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Damburger
2007-Sep-19, 08:19 PM
How much mass could be shaved off an apollo-style moon mission, if all the equipment for the landing and return journey were sent to the moon as a separate mission?

The cargo component of the mission isn't under a time constraint, so could get to the moon using the same technique as SMART-1, saving a lot of delta-v and therefore money.

Nicolas
2007-Sep-19, 11:34 PM
nitpick: you need the same delta-v whether you send a butterfly or an elephant to the moon. The latter requires a bit more thrust to achieve that delta-v though.

What you suggest is done more or less in the ares 1/V concept, only the parts are assembled already in LEO in this concept. I think you don't gain impressively much by waiting until LO for docking. Only a smart1 ion engine approach wouldn't work that way. On the other hand, I don't think current ion engines are very suitable for heavy loads anyway.

Bob B.
2007-Sep-20, 03:13 PM
nitpick: you need the same delta-v whether you send a butterfly or an elephant to the moon. The latter requires a bit more thrust to achieve that delta-v though.

Nitpicking your nitpick...

Thrust is irrelevant in determining delta-v. Applying 1 pound of thrust for 1,000 seconds is the same as applying 1,000 pounds of thrust for 1 second; both produce the same impulse and thus the same delta-v.



On the other hand, I don't think current ion engines are very suitable for heavy loads anyway.

They are not.

The advantage of ion propulsion is not that it requires less delta-v (it doesn't), but that it is more efficient and can provide a specific amount of delta-v using less propellant. Despite being very fuel efficient, ion propulsion required a tremendous amount of power in the form of electricity. Because a spacecraft's power supply is limited, ion propulsion can be provided in very low thrusts only. Achieving a large delta-v therefore requires a very long period of time -- SMART-1 took about a year to get to the Moon and it weighing only a few hundred kilograms. Transfering a large payload to the Moon via current ion propulsion could take many years or even decades. I don't think this is a practical thing to do.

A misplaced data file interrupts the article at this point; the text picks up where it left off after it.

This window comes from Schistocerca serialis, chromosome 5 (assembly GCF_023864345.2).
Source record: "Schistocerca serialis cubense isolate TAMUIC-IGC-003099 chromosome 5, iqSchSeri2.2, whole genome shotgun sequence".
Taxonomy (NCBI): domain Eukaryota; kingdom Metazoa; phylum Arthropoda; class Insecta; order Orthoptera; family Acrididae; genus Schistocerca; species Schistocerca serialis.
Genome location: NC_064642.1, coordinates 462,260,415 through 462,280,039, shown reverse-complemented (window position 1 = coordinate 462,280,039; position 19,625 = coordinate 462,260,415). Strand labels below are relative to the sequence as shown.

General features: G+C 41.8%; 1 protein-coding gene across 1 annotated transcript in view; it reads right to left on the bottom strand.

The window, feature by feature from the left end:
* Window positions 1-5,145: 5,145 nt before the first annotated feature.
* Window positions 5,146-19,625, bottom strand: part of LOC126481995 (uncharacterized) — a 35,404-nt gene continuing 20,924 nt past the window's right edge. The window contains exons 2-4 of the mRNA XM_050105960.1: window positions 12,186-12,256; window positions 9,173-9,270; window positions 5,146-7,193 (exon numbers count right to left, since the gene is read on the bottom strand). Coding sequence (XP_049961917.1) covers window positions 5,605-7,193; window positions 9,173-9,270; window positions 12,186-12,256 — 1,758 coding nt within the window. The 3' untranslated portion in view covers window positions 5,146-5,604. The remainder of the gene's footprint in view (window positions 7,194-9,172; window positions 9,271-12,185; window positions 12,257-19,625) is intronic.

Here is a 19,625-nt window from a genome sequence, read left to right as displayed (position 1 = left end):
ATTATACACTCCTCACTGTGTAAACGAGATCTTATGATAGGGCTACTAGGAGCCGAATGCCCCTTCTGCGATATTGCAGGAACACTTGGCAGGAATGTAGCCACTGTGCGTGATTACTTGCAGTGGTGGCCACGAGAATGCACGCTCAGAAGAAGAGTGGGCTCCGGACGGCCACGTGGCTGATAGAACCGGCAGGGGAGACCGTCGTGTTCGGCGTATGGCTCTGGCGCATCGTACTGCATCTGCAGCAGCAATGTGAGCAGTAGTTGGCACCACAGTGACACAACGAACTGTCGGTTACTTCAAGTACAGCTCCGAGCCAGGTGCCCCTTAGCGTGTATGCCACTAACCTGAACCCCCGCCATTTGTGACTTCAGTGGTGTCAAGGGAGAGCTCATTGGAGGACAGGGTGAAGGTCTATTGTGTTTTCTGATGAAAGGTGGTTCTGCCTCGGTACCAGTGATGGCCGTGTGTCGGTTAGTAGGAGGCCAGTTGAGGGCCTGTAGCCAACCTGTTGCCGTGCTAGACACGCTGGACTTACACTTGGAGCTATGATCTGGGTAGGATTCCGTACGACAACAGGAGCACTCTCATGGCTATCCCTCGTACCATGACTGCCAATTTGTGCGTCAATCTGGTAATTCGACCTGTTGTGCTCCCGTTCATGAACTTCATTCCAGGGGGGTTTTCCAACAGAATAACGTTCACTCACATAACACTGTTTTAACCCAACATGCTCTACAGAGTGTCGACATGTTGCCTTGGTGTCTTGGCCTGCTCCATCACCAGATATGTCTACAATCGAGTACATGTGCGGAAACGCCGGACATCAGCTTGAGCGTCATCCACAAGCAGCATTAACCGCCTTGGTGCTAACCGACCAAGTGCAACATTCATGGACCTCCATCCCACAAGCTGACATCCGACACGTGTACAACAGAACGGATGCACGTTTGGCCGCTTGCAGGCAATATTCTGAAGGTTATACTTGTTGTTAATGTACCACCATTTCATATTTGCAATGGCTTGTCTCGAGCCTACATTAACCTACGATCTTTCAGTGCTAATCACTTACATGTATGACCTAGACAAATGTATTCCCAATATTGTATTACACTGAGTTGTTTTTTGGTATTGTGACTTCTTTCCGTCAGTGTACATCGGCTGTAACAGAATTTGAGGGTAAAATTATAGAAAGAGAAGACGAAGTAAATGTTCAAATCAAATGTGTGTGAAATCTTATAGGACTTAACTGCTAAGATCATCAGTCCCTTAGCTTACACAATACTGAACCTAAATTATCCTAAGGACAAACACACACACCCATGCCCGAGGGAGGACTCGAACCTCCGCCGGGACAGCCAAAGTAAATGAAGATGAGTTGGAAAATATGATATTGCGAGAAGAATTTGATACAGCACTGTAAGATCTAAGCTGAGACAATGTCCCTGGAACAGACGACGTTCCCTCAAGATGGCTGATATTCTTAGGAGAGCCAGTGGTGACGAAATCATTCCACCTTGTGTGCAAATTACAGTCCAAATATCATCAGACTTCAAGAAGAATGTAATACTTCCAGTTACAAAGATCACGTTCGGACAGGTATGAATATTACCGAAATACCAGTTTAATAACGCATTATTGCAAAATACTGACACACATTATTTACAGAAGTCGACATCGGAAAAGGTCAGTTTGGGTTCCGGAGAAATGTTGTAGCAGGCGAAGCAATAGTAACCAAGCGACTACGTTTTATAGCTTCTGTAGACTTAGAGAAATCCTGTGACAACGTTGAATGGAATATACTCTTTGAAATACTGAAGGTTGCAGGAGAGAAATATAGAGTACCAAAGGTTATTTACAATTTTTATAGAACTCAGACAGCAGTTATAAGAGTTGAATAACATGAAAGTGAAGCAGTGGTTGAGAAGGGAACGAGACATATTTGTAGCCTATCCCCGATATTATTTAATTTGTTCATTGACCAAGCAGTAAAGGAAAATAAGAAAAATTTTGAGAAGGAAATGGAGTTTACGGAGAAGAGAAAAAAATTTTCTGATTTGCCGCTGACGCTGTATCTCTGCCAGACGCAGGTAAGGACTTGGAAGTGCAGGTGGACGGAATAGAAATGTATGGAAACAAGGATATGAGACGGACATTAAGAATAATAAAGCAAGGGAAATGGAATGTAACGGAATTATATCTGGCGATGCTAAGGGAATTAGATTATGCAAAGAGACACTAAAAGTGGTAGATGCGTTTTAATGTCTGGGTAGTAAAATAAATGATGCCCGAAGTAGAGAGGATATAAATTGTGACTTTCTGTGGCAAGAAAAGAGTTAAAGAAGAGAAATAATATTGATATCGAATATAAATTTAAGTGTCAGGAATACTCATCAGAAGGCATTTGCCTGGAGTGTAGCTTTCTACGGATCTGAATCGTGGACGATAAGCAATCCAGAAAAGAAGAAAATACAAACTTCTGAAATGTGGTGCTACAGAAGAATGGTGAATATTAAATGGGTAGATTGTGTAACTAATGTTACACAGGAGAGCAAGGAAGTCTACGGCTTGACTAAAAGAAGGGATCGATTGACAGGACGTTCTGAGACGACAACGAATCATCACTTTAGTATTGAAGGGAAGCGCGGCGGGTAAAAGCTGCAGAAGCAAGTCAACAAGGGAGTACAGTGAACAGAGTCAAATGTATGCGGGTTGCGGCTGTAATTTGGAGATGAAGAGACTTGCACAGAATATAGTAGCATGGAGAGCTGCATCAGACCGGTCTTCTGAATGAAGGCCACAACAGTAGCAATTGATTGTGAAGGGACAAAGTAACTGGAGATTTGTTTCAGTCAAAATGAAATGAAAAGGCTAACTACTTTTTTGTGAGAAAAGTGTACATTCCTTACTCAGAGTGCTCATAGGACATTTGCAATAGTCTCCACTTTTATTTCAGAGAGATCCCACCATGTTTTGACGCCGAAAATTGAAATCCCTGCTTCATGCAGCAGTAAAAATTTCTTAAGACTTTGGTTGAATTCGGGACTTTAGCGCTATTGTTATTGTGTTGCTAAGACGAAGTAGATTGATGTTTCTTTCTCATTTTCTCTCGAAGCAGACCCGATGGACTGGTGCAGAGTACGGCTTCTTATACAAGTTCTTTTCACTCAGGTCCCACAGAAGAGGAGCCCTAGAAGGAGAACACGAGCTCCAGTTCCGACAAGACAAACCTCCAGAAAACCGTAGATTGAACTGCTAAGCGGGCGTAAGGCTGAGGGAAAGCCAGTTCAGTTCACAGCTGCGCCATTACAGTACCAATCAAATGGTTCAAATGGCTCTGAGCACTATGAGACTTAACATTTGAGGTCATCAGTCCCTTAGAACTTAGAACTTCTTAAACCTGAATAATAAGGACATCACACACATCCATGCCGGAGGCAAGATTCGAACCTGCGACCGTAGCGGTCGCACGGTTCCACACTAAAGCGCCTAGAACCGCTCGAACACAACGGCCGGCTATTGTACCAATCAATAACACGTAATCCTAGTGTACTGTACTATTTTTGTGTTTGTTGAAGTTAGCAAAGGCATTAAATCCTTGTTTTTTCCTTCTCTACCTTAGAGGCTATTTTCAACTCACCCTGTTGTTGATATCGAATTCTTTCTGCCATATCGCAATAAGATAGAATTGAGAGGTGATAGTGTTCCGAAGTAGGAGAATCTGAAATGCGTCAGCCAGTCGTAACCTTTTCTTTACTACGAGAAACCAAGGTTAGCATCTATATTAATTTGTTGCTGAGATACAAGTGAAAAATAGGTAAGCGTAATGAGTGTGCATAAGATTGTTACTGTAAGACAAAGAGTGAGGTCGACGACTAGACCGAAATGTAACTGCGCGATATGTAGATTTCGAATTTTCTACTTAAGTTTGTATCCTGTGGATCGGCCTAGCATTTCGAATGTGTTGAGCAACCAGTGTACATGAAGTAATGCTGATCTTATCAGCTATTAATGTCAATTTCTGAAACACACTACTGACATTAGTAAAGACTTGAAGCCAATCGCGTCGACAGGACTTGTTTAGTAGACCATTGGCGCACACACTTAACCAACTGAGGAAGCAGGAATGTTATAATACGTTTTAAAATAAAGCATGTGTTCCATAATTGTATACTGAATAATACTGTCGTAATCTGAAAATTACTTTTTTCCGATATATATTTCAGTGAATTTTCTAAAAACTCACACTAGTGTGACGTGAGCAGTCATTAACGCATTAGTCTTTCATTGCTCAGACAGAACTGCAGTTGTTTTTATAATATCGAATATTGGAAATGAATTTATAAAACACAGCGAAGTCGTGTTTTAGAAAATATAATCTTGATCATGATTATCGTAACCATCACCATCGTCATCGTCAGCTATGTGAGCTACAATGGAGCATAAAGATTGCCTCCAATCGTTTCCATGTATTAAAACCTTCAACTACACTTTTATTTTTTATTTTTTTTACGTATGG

Nicolas
2007-Sep-20, 04:08 PM
Thanks for the nitpickČ, now we're getting dangerously close to being completely correct ;).

mugaliens
2007-Sep-21, 04:07 PM
Transfering a large payload to the Moon via current ion propulsion could take many years or even decades. I don't think this is a practical thing to do.

Ok, so, put a hundred ion thrusters on the back and reduce it by a factor of 100.

Add solar panels for the electricity, or give it a nuclear system instead.

What's the issue? Ion propulsion does have a theoretical limit, which involves the weight of the propulsion unit(s), the electrical generating equipmentn which drives those units, and whatever payload we're trying to push wherever.

They make good sense for deep space stuff. The don't make very good sense for Moon stuff, given the fact that chemical propulsion gets all equipment 90% of the way there just to escape Earth's orbit, and that it's required for Lunar landing, so why not just keep it 100% chemical?

Ok, so I've just answered my own question...

It might be more efficient, but it's far less practical, all things considered, to move stuff to lunar orbit via ion rocket.

Karl
2007-Sep-21, 08:28 PM
One problem is that a slow spiral up results in a large radiation dose as you make multiple passes through the radiation belts. Any cargo you send has to be able to handle that.

Damburger
2007-Sep-21, 08:51 PM
One problem is that a slow spiral up results in a large radiation dose as you make multiple passes through the radiation belts. Any cargo you send has to be able to handle that.

Is that such a problem? SMART-1 managed it, and that had fairly delicate telemetry equipment on board. What I'm talking about sending is pretty much just a couple of rocket engines.

Regarding how long it takes, does it matter? If you want a sustained series of landings, you can afford to take a year to send your lunar module/lunar departure stage as long as you launch them regularly

KaiYeves
2007-Sep-21, 11:27 PM
Can I come with?